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QC and check factor values from directional buoys

Datawell directional buoys return 'check factors' for each frequency band in the spectra they calculate. The ratio of horizontal displacements to vertical displacements, these check factors are an important tool in performing QC on the buoy data.

In general, the mid-frequency and high-frequency check factor values should be very close to one. (The low-frequency bands often have very low energy levels, so their check factor values are more variable.) When the mid- or high-frequency check factors deviate significantly from one, it indicates that there is likely an issue with buoy. Below are some examples of these issues as highlighted by the check factor values.

Monterey Canyon - fouling and cleaning (May 25, 2011)

Although anti-fouling coatings are used on the buoys, they sometimes accumulate considerable marine growth. When the buoy and mooring are covered with barnacles and other organisms, the high-frequency response can suffer. These changes are reflected in the check factors. The plot below shows the Monterey Canyon buoy (right) check factor values when heavily fouled and after cleaning the hull.

Oceanside Offshore - transient fouling

The buoys may also be exposed to transient sources of bio-fouling, such as when they are surrounded by kelp. For instance, in October 2014 the Oceanside Offshore buoy was entangled in kelp for more than three days, with the check factors indicating that motion was significantly restricted. After that the waters cleared around the buoy and the check factor values returned to normal. There was, however, some kelp left atop the buoy, as shown in the picture. This kelp covered the GPS antenna on the tophat and prevented GPS updates until the buoy was serviced.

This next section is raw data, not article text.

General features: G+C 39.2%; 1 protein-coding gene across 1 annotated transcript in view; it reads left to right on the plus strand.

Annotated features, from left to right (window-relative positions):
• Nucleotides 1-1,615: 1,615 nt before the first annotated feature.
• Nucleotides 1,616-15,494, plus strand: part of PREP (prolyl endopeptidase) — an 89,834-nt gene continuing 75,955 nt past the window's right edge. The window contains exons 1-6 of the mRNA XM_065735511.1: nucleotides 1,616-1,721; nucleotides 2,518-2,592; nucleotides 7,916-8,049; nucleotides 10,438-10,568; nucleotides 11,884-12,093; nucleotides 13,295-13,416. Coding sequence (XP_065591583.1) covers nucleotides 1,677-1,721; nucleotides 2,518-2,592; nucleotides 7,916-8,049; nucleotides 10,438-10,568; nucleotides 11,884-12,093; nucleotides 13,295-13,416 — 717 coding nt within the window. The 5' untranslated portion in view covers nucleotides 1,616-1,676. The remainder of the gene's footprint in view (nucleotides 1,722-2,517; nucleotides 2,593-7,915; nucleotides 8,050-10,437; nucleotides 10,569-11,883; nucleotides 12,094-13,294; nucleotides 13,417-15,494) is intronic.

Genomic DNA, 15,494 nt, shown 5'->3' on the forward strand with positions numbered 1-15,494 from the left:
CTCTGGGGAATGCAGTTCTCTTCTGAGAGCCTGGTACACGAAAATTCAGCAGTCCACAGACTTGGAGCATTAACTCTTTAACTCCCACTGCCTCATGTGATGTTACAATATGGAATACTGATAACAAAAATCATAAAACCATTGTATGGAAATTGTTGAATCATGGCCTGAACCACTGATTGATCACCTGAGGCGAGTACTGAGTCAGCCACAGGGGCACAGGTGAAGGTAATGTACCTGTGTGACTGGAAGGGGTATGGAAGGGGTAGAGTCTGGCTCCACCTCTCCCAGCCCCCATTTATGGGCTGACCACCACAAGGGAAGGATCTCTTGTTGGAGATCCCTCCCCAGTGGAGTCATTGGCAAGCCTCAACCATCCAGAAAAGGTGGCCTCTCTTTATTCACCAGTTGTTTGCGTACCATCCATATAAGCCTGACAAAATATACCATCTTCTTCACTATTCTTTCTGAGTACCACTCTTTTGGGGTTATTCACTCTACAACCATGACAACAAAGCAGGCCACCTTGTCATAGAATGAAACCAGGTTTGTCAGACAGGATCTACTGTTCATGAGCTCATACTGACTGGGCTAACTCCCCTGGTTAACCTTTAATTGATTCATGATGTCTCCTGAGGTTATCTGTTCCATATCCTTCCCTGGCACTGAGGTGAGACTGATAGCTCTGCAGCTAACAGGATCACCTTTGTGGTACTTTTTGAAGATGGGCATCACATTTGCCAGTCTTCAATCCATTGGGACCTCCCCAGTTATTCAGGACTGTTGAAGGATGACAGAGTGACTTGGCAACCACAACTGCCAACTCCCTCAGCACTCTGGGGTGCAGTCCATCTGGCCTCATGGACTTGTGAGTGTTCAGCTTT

San Francisco Bar - tides and currents

Buoys deployed in areas with strong currents often have check factor values that track along with changes in the currents; the force of the current can reduce buoy response. The San Francisco Bar buoy experiences strong tidal-driven currents, and the variablility in its check factor values can be largely accounted for by the changing tidal cycles.

Cook Inlet - tides and currents

Cook Inlet also experiences strong tidal shifts and currents, and the check factors reflect this. Its check factors, however, are far more variable than at SF Bar. Since the inlet is quite sheltered, it seems that the currents have a far greater impact on buoy motion than they do in locations which are more exposed to wave energy.

Jeffreys Ledge - icing

In very cold climates like in New Hampshire, the buoys can ice up in the wintertime. When this happens, the buoy's satellite communications often fail. Data from the buoys internal loggers, however, show normal check factor values, indicating that the icing doesn't significantly impact buoy motion.

Barbers Point - fishing

When small craft tie up to a buoy's mooring, the check factors can show changes in the buoy's response. In Hawaii, fish-aggregating devices or FADs (as at right) are used and look very similar to CDIP's buoys. Below the check factors for Barbers Point show intermittent problems with high-frequency response, likely caused by small fishing craft.

Majuro - fishing?

In the Marshall Islands, the check factors sometime look similar to those from Barbers Point. These times of poor buoy response are often times when the buoy's Iridium satellite transmissions also drop out.

Pt Loma South, buoy failure

In September 2010, a rather heavily-fouled buoy at Point Loma South was replaced. The check factors of the replacement buoy, however, also looked off, with mid-frequency check factor values lower than the higher frequency values. This was in fact a buoy that had just experienced a sensor failure, perhaps when in transit to the site. The pre- and post-deployment calibration checks (right) help highlight such issues. Calibration history
Calibration history,
typical buoy

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